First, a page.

Rhenium obisbemeda shows potential to address the unmet need of new treatment options for patients with breast cancer and leptomeningeal metastases and will continue to be evaluated in the ReSPECT-LM program.
An ODD has been granted by the FDA to rhenium (186Re) obisbemeda as a potential treatment option for patients with breast cancer and leptomeningeal metastases, according to Plus Therapeutics.1
“Receiving orphan drug designation from the FDA is important validation of our radiotherapeutic candidate for [patients with breast cancer] with leptomeningeal metastases who currently have no FDA-approved treatment options,” said Marc H. Hedrick, MD, president and chief executive officer of Plus Therapeutics, in a press release. “Leptomeningeal metastasis is a rapidly progressing and fatal complication of several cancers, including breast cancer, and incidence continues to rise. Orphan drug designation status, together with the previously granted fast track designation, underscores the significant and urgent need for new treatment options for leptomeningeal metastases.”
Rhenium obisbemeda is a novel, injectable radiotherapy. The agent works by delivering a highly targeted, high dose of radiation to central nervous system (CNS) metastases. Additionally, rhenium-186 has a short half-life, beta energy that can destroy cancerous tissue, and gamma energy for live imaging.
In October 2023, positive data from the dose-escalation portion of ReSPECT-LM was reported, and a fast track designation was granted to rhenium obisbemeda from the FDA.
The phase 1/2a ReSPECT-LM trial is evaluating the agent for the treatment of patients with leptomeningeal metastases. Cohort 4 has finished enrollment, and the company plans to advance to cohort 5 following a standard safety review.2
According to previously reported data from cohorts 1 to 3 of phase 1, part A of ReSPECT-LM, the average reduction in CNS tumor cell count among the 10 evaluable patients treated with rhenium obisbemeda was 53% at day 28. Based on these findings, the FDA approved further dose-escalation and dose-expansion in cohorts 4 to 7. Further, there were no dose-limiting toxicities (DLTs) seen in cohort 4 at doses up to 44.10 mCi.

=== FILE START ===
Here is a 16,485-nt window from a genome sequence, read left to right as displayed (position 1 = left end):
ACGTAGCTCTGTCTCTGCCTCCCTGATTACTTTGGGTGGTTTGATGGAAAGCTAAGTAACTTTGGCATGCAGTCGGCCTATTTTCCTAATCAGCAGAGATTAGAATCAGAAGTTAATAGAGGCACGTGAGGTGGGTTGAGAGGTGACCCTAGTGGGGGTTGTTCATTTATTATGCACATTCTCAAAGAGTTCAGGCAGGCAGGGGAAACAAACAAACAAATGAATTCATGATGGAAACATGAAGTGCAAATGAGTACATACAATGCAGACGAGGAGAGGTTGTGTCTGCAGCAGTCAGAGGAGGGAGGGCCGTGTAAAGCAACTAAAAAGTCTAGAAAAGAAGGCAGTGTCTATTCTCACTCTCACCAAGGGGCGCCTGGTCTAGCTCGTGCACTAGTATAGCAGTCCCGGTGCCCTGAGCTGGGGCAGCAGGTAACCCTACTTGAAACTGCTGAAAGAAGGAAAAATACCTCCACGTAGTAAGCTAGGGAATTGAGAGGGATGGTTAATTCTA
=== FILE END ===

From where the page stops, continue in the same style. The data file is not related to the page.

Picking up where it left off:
In the study, enrollment is open to patients 18 years or older who have documented and confirmed leptomeningeal metastases that are type 1 or 2 of any primary type. Other requirements include having a Karnofsky performance status of at least 60, acceptable liver function, adequate renal function, a serum creatinine level up to 2 times the upper limit of normal, and adequate hematologic status.3 If patients have 2D leptomeningeal metastases, they will be excluded from the study.
Once enrolled, patients are being treated with rhenium obisbemeda as a single 5 cc dose. Between 3 and 6 patients are being treated at each dose level. If the initial 3 patients who are enrolled in each cohort do not experience DLTs, the next cohort, which will give rhenium obisbemeda at a higher dose level, will be open for enrollment.
The primary end points of the study are safety and the incidence of DLTs, and secondary end points consist of overall response rate, duration of response, progression-free survival, and overall survival.
Dosing in cohort 5 of the study is planned to be initiated by the end of 2023. After the Society for Neuro-Oncology Annual Meeting in November, Plus Therapeutics expects to release additional data in 2024.1
In addition to this study, rhenium obisbemeda is being evaluated for the treatment of recurrent glioblastoma in the ReSPECT-GBM.
“We believe rhenium obisbemeda has the potential to address this unmet need, and we look forward to continued progress of our ReSPECT-LM program,” Hedrick said in a press release.1